The law can be tricky. That’s why law school takes years and years to complete — and why some would-be lawyers need more than one shot to pass the Bar exam. Because the law can never be simplified, it’s unlikely you should try a personal injury case on your own. There are exceptions, such as when the amount owed really is very small. Here is when you can and cannot try your own case.
Whether you find yourself sitting in the plaintiff’s chair or the defendant’s, the law is sort of a “pay to play” life experience. If you want the best outcome, you need a lawyer. For example, a prosecutor will never make a plea deal with a defendant who represents himself. Prosecutors like to deal with people who know what they’re doing, which means a defendant who gives up his right to counsel is in big trouble.
The same is true for a plaintiff who fails to hire a lawyer. Most individuals or companies won’t give a sole plaintiff any respect — which makes it difficult to bargain a settlement. People feel less comfortable disrespecting a lawyer because they feel more intimidated by someone they know can do real damage. That’s why you’ll want one.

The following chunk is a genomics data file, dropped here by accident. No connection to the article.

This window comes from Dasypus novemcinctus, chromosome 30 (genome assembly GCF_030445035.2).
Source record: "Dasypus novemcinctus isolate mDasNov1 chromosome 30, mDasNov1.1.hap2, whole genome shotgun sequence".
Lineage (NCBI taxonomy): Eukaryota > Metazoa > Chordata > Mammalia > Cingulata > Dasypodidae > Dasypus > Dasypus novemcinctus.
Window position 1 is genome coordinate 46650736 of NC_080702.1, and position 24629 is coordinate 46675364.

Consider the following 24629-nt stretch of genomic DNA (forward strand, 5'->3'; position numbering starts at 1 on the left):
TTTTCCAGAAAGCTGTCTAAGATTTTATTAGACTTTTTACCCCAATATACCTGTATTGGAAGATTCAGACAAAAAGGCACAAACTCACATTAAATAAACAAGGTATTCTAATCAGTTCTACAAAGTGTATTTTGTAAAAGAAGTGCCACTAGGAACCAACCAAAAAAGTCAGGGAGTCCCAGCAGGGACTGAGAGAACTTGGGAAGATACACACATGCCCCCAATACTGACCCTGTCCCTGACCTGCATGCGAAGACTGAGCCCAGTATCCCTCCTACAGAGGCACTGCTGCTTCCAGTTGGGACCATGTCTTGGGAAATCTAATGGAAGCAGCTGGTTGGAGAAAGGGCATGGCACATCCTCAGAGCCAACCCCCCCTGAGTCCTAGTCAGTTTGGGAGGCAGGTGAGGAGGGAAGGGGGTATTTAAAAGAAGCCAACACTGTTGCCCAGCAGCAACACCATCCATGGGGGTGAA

You should never handle your own case when medical malpractice, premises liability, or defective products are involved. The same is true when injuries sustained are severe.
That said, claims processes can be fairly simple in small claims court. You might be able to handle a case where only a few letters or phone calls to an insurance adjuster are required. One thing is for sure: in order to sue someone else for personal injury, your organizational skills need to be impeccable. You need to keep every related scrap of paper. You need to be able to articulate exactly what happened without faltering. And you need to be able to throw around legal terms you’ve never heard before.
Can you do that?